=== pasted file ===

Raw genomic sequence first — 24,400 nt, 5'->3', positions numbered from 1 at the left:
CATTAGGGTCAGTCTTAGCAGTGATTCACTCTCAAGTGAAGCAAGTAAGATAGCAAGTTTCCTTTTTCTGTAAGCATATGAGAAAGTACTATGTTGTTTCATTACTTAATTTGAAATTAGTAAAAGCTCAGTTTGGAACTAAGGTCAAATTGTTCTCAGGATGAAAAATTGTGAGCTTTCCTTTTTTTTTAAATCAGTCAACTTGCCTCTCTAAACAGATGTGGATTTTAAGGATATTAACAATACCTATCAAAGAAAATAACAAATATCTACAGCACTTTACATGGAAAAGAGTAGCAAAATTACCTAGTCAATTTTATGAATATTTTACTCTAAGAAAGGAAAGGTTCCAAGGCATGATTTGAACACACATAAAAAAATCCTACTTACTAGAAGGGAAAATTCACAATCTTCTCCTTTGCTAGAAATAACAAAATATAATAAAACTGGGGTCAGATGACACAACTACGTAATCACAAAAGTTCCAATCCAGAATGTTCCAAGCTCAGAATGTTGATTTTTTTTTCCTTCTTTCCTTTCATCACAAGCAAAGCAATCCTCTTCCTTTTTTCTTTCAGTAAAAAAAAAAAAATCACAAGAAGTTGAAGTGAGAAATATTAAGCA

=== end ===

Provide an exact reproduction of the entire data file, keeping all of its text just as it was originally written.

Raw genomic sequence first — 24,400 nt, 5'->3', positions numbered from 1 at the left:
CATTAGGGTCAGTCTTAGCAGTGATTCACTCTCAAGTGAAGCAAGTAAGATAGCAAGTTTCCTTTTTCTGTAAGCATATGAGAAAGTACTATGTTGTTTCATTACTTAATTTGAAATTAGTAAAAGCTCAGTTTGGAACTAAGGTCAAATTGTTCTCAGGATGAAAAATTGTGAGCTTTCCTTTTTTTTTAAATCAGTCAACTTGCCTCTCTAAACAGATGTGGATTTTAAGGATATTAACAATACCTATCAAAGAAAATAACAAATATCTACAGCACTTTACATGGAAAAGAGTAGCAAAATTACCTAGTCAATTTTATGAATATTTTACTCTAAGAAAGGAAAGGTTCCAAGGCATGATTTGAACACACATAAAAAAATCCTACTTACTAGAAGGGAAAATTCACAATCTTCTCCTTTGCTAGAAATAACAAAATATAATAAAACTGGGGTCAGATGACACAACTACGTAATCACAAAAGTTCCAATCCAGAATGTTCCAAGCTCAGAATGTTGATTTTTTTTTCCTTCTTTCCTTTCATCACAAGCAAAGCAATCCTCTTCCTTTTTTCTTTCAGTAAAAAAAAAAAAATCACAAGAAGTTGAAGTGAGAAATATTAAGCA